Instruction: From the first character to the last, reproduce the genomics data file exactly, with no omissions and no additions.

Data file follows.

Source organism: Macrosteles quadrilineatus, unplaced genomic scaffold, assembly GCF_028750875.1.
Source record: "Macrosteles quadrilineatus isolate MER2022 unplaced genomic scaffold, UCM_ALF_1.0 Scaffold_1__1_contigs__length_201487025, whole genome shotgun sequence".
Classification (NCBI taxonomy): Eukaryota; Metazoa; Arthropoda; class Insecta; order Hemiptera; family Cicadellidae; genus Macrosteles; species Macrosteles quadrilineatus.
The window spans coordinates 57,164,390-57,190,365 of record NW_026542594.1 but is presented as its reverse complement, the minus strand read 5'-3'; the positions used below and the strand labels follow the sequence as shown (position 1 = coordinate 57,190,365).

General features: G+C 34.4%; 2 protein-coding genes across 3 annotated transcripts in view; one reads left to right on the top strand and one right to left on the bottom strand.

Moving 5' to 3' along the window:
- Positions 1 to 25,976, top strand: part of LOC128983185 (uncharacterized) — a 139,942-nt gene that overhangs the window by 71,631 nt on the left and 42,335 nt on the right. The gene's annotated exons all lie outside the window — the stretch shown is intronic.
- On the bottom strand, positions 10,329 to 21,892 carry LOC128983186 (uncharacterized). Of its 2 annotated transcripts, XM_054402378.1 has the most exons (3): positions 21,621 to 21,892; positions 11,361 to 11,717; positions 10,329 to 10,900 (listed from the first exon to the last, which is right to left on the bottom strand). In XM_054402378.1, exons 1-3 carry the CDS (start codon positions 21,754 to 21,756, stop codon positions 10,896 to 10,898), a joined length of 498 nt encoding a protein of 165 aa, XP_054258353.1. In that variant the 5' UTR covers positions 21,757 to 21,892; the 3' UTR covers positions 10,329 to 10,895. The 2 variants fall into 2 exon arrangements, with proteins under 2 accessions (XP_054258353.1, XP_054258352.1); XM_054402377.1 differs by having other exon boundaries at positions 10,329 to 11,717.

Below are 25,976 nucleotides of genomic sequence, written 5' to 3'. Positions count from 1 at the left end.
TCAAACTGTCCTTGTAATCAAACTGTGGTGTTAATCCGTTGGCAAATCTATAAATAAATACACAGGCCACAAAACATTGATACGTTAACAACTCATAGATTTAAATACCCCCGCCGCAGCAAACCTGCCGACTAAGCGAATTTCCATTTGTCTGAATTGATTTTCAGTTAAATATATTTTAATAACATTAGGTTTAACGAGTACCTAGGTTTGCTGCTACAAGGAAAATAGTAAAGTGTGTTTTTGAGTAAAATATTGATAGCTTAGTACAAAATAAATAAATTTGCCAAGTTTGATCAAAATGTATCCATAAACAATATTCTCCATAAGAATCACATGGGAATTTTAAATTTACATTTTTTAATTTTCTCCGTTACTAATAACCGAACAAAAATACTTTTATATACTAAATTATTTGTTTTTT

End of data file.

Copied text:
Source organism: Macrosteles quadrilineatus, unplaced genomic scaffold, assembly GCF_028750875.1.
Source record: "Macrosteles quadrilineatus isolate MER2022 unplaced genomic scaffold, UCM_ALF_1.0 Scaffold_1__1_contigs__length_201487025, whole genome shotgun sequence".
Classification (NCBI taxonomy): Eukaryota; Metazoa; Arthropoda; class Insecta; order Hemiptera; family Cicadellidae; genus Macrosteles; species Macrosteles quadrilineatus.
The window spans coordinates 57,164,390-57,190,365 of record NW_026542594.1 but is presented as its reverse complement, the minus strand read 5'-3'; the positions used below and the strand labels follow the sequence as shown (position 1 = coordinate 57,190,365).

General features: G+C 34.4%; 2 protein-coding genes across 3 annotated transcripts in view; one reads left to right on the top strand and one right to left on the bottom strand.

Moving 5' to 3' along the window:
- Positions 1 to 25,976, top strand: part of LOC128983185 (uncharacterized) — a 139,942-nt gene that overhangs the window by 71,631 nt on the left and 42,335 nt on the right. The gene's annotated exons all lie outside the window — the stretch shown is intronic.
- On the bottom strand, positions 10,329 to 21,892 carry LOC128983186 (uncharacterized). Of its 2 annotated transcripts, XM_054402378.1 has the most exons (3): positions 21,621 to 21,892; positions 11,361 to 11,717; positions 10,329 to 10,900 (listed from the first exon to the last, which is right to left on the bottom strand). In XM_054402378.1, exons 1-3 carry the CDS (start codon positions 21,754 to 21,756, stop codon positions 10,896 to 10,898), a joined length of 498 nt encoding a protein of 165 aa, XP_054258353.1. In that variant the 5' UTR covers positions 21,757 to 21,892; the 3' UTR covers positions 10,329 to 10,895. The 2 variants fall into 2 exon arrangements, with proteins under 2 accessions (XP_054258353.1, XP_054258352.1); XM_054402377.1 differs by having other exon boundaries at positions 10,329 to 11,717.

Below are 25,976 nucleotides of genomic sequence, written 5' to 3'. Positions count from 1 at the left end.
TCAAACTGTCCTTGTAATCAAACTGTGGTGTTAATCCGTTGGCAAATCTATAAATAAATACACAGGCCACAAAACATTGATACGTTAACAACTCATAGATTTAAATACCCCCGCCGCAGCAAACCTGCCGACTAAGCGAATTTCCATTTGTCTGAATTGATTTTCAGTTAAATATATTTTAATAACATTAGGTTTAACGAGTACCTAGGTTTGCTGCTACAAGGAAAATAGTAAAGTGTGTTTTTGAGTAAAATATTGATAGCTTAGTACAAAATAAATAAATTTGCCAAGTTTGATCAAAATGTATCCATAAACAATATTCTCCATAAGAATCACATGGGAATTTTAAATTTACATTTTTTAATTTTCTCCGTTACTAATAACCGAACAAAAATACTTTTATATACTAAATTATTTGTTTTTT